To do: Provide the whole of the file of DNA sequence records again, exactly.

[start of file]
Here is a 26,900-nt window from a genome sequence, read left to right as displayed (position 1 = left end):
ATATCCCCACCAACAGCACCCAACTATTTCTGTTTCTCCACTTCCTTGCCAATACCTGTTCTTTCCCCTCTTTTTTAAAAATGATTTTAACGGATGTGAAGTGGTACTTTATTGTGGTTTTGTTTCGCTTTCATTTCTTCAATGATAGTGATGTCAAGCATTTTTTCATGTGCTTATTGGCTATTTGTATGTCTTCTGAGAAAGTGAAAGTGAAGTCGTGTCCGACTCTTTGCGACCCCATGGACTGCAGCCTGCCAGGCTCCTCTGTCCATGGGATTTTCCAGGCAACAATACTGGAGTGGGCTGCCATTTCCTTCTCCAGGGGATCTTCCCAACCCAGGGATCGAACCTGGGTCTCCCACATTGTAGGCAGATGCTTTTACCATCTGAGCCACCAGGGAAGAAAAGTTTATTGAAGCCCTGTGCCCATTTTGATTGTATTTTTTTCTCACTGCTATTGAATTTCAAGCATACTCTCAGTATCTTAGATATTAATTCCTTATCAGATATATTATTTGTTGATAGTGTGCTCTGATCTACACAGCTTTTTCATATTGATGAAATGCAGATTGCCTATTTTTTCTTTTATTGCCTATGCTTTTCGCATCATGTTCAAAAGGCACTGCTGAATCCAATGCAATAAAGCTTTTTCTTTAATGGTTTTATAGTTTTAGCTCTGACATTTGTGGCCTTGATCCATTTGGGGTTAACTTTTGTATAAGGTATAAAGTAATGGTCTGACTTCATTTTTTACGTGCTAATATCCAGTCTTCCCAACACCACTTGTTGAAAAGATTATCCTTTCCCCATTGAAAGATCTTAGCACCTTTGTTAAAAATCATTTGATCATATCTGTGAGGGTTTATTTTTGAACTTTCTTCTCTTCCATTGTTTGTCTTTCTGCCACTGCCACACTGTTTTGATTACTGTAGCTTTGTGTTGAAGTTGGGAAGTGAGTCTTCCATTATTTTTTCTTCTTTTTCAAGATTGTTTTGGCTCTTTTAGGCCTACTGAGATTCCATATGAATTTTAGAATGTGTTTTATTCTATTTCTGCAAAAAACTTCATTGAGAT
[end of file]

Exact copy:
Here is a 26,900-nt window from a genome sequence, read left to right as displayed (position 1 = left end):
ATATCCCCACCAACAGCACCCAACTATTTCTGTTTCTCCACTTCCTTGCCAATACCTGTTCTTTCCCCTCTTTTTTAAAAATGATTTTAACGGATGTGAAGTGGTACTTTATTGTGGTTTTGTTTCGCTTTCATTTCTTCAATGATAGTGATGTCAAGCATTTTTTCATGTGCTTATTGGCTATTTGTATGTCTTCTGAGAAAGTGAAAGTGAAGTCGTGTCCGACTCTTTGCGACCCCATGGACTGCAGCCTGCCAGGCTCCTCTGTCCATGGGATTTTCCAGGCAACAATACTGGAGTGGGCTGCCATTTCCTTCTCCAGGGGATCTTCCCAACCCAGGGATCGAACCTGGGTCTCCCACATTGTAGGCAGATGCTTTTACCATCTGAGCCACCAGGGAAGAAAAGTTTATTGAAGCCCTGTGCCCATTTTGATTGTATTTTTTTCTCACTGCTATTGAATTTCAAGCATACTCTCAGTATCTTAGATATTAATTCCTTATCAGATATATTATTTGTTGATAGTGTGCTCTGATCTACACAGCTTTTTCATATTGATGAAATGCAGATTGCCTATTTTTTCTTTTATTGCCTATGCTTTTCGCATCATGTTCAAAAGGCACTGCTGAATCCAATGCAATAAAGCTTTTTCTTTAATGGTTTTATAGTTTTAGCTCTGACATTTGTGGCCTTGATCCATTTGGGGTTAACTTTTGTATAAGGTATAAAGTAATGGTCTGACTTCATTTTTTACGTGCTAATATCCAGTCTTCCCAACACCACTTGTTGAAAAGATTATCCTTTCCCCATTGAAAGATCTTAGCACCTTTGTTAAAAATCATTTGATCATATCTGTGAGGGTTTATTTTTGAACTTTCTTCTCTTCCATTGTTTGTCTTTCTGCCACTGCCACACTGTTTTGATTACTGTAGCTTTGTGTTGAAGTTGGGAAGTGAGTCTTCCATTATTTTTTCTTCTTTTTCAAGATTGTTTTGGCTCTTTTAGGCCTACTGAGATTCCATATGAATTTTAGAATGTGTTTTATTCTATTTCTGCAAAAAACTTCATTGAGAT